» Thursday, March 3, 2005


Asked what had been discussed at Cabinet, the PMOS told journalists that Charles Clarke had updated Cabinet on the progress of the Anti Terror Bill. The Prime Minister re-iterated his view that it was a choice between on the one hand, being in a situation where the only power available to police was to monitor people with all the risks that involved or, on the other hand, having to prosecute them in a situation where it was not always possible to use intelligence to do so. Therefore both the Prime Minister and the Home Secretary re-iterated that the Bill struck the correct balance in what were, as everyone admitted, difficult circumstances.

Briefing took place at 11:00 | Read whole briefing | Comments (0)

Anti Terror Legislation

Asked if the Anti Terror Bill was a good example for this country to help promote democracy in the Middle East, the PMOS said that democracy depended on many things. Part of what it depended on was if there was intelligence that someone was trying to destroy democracy by killing thousands of people, then there was the ability to defend democracy. There was no easy way to strike that balance, but if in a very few exceptional cases, the only way to do so was through the powers that have been outlined that remained accountable to Parliament, which was the fount of democracy in this country, then the Government believed that was justified in such rare occasions. The alternative was to place the security forces and the police in a situation in which they would not be able to defend democracy, and if there was an atrocity where thousands of people were killed, the Government did not believe that the public would understand why we did not act.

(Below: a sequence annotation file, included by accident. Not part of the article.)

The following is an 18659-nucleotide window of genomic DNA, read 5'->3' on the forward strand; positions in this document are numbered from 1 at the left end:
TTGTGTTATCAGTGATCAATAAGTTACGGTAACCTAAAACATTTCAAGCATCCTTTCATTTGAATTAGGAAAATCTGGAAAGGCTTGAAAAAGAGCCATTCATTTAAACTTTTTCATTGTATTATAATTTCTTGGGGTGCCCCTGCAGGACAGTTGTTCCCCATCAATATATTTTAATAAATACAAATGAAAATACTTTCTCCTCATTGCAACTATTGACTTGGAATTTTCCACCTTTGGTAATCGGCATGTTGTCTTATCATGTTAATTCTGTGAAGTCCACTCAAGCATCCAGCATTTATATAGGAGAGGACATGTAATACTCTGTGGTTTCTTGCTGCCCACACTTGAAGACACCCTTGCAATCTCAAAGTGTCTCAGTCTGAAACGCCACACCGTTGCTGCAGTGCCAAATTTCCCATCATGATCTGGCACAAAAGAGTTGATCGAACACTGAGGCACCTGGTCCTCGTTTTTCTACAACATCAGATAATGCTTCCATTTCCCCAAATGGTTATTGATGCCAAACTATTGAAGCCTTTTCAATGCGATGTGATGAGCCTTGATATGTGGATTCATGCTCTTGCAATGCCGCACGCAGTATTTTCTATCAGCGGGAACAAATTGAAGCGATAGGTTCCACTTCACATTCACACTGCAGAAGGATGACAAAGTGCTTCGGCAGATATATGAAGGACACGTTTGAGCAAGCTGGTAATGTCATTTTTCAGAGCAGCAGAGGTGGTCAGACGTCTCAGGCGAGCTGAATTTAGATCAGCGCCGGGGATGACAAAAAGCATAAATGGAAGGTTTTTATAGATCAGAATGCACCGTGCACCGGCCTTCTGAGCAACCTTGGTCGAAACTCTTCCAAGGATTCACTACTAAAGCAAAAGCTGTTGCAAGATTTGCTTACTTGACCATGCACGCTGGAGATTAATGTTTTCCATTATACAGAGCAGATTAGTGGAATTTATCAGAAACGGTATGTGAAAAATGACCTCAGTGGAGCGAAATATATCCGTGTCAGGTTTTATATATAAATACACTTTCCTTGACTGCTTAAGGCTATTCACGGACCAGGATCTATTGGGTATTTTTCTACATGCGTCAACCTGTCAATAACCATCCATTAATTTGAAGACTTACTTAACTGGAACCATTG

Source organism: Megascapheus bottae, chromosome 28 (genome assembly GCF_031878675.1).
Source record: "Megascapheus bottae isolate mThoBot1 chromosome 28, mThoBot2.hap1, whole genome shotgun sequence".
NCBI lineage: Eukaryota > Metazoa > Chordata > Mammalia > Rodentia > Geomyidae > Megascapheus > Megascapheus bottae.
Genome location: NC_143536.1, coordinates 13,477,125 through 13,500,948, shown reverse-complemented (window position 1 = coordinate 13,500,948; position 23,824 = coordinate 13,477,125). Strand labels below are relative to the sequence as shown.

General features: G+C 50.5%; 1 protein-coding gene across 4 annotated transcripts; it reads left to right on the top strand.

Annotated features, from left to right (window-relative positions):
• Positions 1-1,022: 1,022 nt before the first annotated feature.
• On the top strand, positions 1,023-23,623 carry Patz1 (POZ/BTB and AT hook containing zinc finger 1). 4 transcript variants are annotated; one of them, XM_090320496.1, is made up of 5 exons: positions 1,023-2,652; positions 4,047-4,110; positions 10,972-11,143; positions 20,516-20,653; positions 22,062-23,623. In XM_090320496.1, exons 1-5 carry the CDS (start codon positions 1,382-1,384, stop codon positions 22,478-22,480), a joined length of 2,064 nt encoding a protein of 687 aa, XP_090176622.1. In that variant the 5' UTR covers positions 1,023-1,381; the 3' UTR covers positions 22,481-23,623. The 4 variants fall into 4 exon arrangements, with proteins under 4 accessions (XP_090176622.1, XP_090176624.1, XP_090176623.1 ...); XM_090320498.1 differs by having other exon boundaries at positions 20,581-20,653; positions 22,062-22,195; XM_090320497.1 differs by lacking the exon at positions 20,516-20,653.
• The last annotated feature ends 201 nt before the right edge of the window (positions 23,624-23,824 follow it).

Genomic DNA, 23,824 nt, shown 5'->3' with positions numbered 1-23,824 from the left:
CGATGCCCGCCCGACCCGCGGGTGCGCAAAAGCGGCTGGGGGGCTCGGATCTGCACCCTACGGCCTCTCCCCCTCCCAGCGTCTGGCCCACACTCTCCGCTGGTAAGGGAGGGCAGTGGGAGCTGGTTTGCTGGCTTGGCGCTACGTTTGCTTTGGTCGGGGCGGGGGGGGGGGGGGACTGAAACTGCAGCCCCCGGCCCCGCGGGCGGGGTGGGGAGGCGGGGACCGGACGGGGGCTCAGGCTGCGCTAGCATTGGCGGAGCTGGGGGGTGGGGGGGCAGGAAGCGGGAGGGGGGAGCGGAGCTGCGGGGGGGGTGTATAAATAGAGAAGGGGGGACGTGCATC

Briefing took place at 11:00 | Read whole briefing | Comments (5)

Attorney General

Asked if the Attorney General had provided a formal opinion to the Government that the rest of the Bill was "ok" as far as the ECHR was concerned, and it was only those parts mentioned that needed derogation, the PMOS said the Bill was based on sound legal analysis, but as the journalist knew, we did not go into the detail of internal Governmental discussions.

Briefing took place at 11:00 | Read whole briefing | Comment (1)

School Uniform

Asked if the Government was going to clarify to schools about what children could wear, the PMOS said that was a matter for the DFES.

Briefing took place at 11:00 | Read whole briefing | Comments (0)

Cancelled Operations

Asked if the Margaret Dickson case should be dealt with on an individual basis, the PMOS said, as he had briefed yesterday, that it was the Government's view that it was wrong to elevate one case into a generalisation about the health service. In terms of the cancellation of operation, he repeated that the percentage of cancelled operations as a proportion of the overall number of operations carried out by the health service each year had not varied much. It went from 1.2% in 1996/7 to the same figure in 2003/4, with an increase to 1.5%. There was then action taken to reduce the figure. What had happened was that there was 450,000 more operations per year then there were in 1997. Therefore, in terms of numbers, it was inevitable that there would be more cancelled operations. As a proportion, however, it remained the same.

Briefing took place at 11:00 | Read whole briefing | Comments (3)


Asked if the Prime Minister was still meeting Bertie Ahern today, the PMOS confirmed that he was. It would be a chance to update for the Prime Minister and the Taoiseach to update each other on where things were at the moment.

Briefing took place at 11:00 | Read whole briefing | Comments (0)

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